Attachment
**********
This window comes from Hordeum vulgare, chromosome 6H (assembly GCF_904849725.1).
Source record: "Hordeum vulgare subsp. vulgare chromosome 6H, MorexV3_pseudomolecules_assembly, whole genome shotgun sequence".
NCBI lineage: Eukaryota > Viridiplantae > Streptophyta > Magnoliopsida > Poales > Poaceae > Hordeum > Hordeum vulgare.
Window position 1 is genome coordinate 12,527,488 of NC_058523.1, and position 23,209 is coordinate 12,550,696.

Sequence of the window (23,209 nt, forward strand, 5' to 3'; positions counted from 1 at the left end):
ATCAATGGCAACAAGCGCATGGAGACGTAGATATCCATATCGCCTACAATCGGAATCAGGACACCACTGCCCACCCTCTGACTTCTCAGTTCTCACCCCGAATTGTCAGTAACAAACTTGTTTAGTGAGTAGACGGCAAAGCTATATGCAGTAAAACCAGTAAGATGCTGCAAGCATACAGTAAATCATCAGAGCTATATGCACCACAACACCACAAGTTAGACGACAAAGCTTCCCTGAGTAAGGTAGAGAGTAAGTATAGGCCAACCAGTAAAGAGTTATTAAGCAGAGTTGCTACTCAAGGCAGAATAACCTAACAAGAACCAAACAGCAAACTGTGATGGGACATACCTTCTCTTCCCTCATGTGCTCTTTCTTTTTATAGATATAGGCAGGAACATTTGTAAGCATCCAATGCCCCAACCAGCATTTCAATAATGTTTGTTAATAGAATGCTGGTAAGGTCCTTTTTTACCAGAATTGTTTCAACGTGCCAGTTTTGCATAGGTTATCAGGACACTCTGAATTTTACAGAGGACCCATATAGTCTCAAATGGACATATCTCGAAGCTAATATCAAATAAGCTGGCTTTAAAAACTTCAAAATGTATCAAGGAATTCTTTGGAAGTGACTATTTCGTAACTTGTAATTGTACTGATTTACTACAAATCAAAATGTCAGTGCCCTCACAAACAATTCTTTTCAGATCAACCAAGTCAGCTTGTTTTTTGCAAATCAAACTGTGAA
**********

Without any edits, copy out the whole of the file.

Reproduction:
This window comes from Hordeum vulgare, chromosome 6H (assembly GCF_904849725.1).
Source record: "Hordeum vulgare subsp. vulgare chromosome 6H, MorexV3_pseudomolecules_assembly, whole genome shotgun sequence".
NCBI lineage: Eukaryota > Viridiplantae > Streptophyta > Magnoliopsida > Poales > Poaceae > Hordeum > Hordeum vulgare.
Window position 1 is genome coordinate 12,527,488 of NC_058523.1, and position 23,209 is coordinate 12,550,696.

Sequence of the window (23,209 nt, forward strand, 5' to 3'; positions counted from 1 at the left end):
ATCAATGGCAACAAGCGCATGGAGACGTAGATATCCATATCGCCTACAATCGGAATCAGGACACCACTGCCCACCCTCTGACTTCTCAGTTCTCACCCCGAATTGTCAGTAACAAACTTGTTTAGTGAGTAGACGGCAAAGCTATATGCAGTAAAACCAGTAAGATGCTGCAAGCATACAGTAAATCATCAGAGCTATATGCACCACAACACCACAAGTTAGACGACAAAGCTTCCCTGAGTAAGGTAGAGAGTAAGTATAGGCCAACCAGTAAAGAGTTATTAAGCAGAGTTGCTACTCAAGGCAGAATAACCTAACAAGAACCAAACAGCAAACTGTGATGGGACATACCTTCTCTTCCCTCATGTGCTCTTTCTTTTTATAGATATAGGCAGGAACATTTGTAAGCATCCAATGCCCCAACCAGCATTTCAATAATGTTTGTTAATAGAATGCTGGTAAGGTCCTTTTTTACCAGAATTGTTTCAACGTGCCAGTTTTGCATAGGTTATCAGGACACTCTGAATTTTACAGAGGACCCATATAGTCTCAAATGGACATATCTCGAAGCTAATATCAAATAAGCTGGCTTTAAAAACTTCAAAATGTATCAAGGAATTCTTTGGAAGTGACTATTTCGTAACTTGTAATTGTACTGATTTACTACAAATCAAAATGTCAGTGCCCTCACAAACAATTCTTTTCAGATCAACCAAGTCAGCTTGTTTTTTGCAAATCAAACTGTGAA